University Of Leicester, 30 June-1 July 2012
By Keith McDonald
It is fair to say, I think, that Marvell has long been neglected in the biographies and seminal studies of Oliver Cromwell and Sir Thomas Fairfax. There is little or nothing of Marvell to be found in the vast majority of Cromwell biographies (Abbott, Ashley, Davis, Gaunt, Hazlitt, and Morley, to name a few). And where he is given more purchase, in studies by John Buchan and Pauline Gregg, for instance, it is almost exclusively in reference to the “Horatian Ode” and the detail cannot always be said to be accurate . In recent years, more has been evinced on Fairfax in the early 1650s by Marvellians than by Fairfacians, who, until Andrew Hopper’s recent biography of the Lord General, Black Tom: Sir Thomas Fairfax and the English Revolution (2007), had been noticeable by their absence . But even in Hopper’s impressive volume, Marvell is given remarkably short shrift. Despite sharing the title of the tenth chapter alongside Anne Vere, Fairfax’s wife, Marvell receives barely two sides. With slim attendance to his works and the omission of the Latin poem “Epigramma in Duos Montes Amosclivum et Bilboreum,” the place of Marvell in Fairfax’s life receives no advancement from Clements Markham’s nineteenth-century tome, A Life of the Great Lord Fairfax.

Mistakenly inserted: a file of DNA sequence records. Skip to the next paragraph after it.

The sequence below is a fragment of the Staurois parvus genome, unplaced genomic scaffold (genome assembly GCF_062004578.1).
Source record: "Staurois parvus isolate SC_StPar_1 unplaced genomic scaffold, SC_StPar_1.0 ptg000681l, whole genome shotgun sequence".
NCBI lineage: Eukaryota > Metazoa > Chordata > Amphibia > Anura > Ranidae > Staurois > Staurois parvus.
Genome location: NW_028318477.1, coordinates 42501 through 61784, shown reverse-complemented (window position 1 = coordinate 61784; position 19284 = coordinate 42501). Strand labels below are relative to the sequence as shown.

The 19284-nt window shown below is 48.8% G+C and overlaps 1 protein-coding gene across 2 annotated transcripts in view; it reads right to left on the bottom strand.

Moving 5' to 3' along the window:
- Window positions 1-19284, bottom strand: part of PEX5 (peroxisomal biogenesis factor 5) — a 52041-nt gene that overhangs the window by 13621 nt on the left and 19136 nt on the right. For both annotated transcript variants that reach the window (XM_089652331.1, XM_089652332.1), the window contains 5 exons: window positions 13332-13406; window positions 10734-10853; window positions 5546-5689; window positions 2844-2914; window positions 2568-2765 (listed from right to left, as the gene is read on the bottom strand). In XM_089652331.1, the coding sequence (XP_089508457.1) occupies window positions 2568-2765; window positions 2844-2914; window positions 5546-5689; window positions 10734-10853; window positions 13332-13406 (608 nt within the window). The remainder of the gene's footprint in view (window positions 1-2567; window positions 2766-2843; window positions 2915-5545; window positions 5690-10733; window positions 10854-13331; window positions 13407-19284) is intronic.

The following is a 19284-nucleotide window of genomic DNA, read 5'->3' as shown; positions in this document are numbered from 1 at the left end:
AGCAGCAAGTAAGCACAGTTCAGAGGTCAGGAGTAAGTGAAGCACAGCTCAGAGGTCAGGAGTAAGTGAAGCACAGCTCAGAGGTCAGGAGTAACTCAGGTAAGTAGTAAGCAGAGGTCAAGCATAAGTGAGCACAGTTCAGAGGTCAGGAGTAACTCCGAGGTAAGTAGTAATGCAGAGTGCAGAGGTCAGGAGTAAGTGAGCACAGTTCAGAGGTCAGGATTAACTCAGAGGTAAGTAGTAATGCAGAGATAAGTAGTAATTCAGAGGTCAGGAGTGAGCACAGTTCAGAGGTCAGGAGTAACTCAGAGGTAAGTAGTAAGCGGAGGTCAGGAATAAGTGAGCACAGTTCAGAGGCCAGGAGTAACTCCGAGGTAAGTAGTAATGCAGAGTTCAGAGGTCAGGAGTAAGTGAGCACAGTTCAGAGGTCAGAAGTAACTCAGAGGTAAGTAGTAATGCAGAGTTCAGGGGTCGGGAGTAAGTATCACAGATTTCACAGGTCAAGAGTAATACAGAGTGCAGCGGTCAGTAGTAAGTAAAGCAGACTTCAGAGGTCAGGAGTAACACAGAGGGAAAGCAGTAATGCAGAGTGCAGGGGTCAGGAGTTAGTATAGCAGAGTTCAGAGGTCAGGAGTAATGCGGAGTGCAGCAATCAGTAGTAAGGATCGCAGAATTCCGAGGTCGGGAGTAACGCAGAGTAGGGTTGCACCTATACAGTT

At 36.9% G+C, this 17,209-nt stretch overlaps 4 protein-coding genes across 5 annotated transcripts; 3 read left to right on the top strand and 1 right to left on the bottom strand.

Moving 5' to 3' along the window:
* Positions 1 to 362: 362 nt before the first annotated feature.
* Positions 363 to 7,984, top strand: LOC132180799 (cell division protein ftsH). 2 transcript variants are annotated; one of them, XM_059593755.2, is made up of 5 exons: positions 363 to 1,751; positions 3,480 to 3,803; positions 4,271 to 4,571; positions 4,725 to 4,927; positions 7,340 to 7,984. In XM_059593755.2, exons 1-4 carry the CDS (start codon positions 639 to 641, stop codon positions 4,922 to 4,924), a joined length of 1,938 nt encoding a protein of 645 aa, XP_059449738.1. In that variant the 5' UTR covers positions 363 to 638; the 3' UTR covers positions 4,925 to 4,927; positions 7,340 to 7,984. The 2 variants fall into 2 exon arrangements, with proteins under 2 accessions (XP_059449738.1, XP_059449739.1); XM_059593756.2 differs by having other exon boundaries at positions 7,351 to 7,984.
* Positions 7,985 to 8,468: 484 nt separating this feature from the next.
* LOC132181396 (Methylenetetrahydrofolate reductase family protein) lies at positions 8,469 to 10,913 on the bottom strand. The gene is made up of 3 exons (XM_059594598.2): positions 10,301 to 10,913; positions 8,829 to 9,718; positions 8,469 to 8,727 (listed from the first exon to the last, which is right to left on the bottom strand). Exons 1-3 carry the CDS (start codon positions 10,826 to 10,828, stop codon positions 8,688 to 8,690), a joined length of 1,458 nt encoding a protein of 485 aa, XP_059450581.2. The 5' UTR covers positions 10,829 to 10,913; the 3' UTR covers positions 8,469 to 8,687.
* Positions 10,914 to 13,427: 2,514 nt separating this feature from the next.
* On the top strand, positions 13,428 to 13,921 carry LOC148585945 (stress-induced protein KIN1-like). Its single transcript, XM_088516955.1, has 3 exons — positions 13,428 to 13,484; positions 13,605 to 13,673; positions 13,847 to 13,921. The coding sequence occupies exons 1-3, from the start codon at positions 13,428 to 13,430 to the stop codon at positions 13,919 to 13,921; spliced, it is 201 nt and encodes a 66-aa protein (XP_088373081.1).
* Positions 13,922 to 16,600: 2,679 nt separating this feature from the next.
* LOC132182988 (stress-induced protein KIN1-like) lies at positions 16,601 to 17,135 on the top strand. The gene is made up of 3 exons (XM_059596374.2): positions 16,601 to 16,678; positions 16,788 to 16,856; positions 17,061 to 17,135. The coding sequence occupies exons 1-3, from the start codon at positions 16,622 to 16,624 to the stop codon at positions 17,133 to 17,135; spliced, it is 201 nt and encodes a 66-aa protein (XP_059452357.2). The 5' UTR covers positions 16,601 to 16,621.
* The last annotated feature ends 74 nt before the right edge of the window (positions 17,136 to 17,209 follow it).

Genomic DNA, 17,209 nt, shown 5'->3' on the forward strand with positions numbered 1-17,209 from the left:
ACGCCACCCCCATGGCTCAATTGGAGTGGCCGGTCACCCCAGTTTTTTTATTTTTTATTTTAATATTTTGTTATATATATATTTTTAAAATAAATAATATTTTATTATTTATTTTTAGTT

All of this is surprising because of the exclusive position that Marvell holds and the unique witness that he brings to both Cromwell and Fairfax at such important times of their lives. There can be few better placed to witness the troubled years of Fairfax’s retirement in the early 1650s, when Marvell spent a period as a language tutor to the general’s daughter. And Marvell’s intimate elegy on Cromwell, withdrawn from publication at a late stage, shows that there were few better witnesses to Cromwell’s later life (and perhaps even his funeral) than Marvell himself. It reminds us that the poet’s association with Cromwell began in 1653, when he was ventriloquizing the general in a pair of Latin poems sent to Queen Christina of Sweden, and not at the point of his “official” appointment into government office in 1657.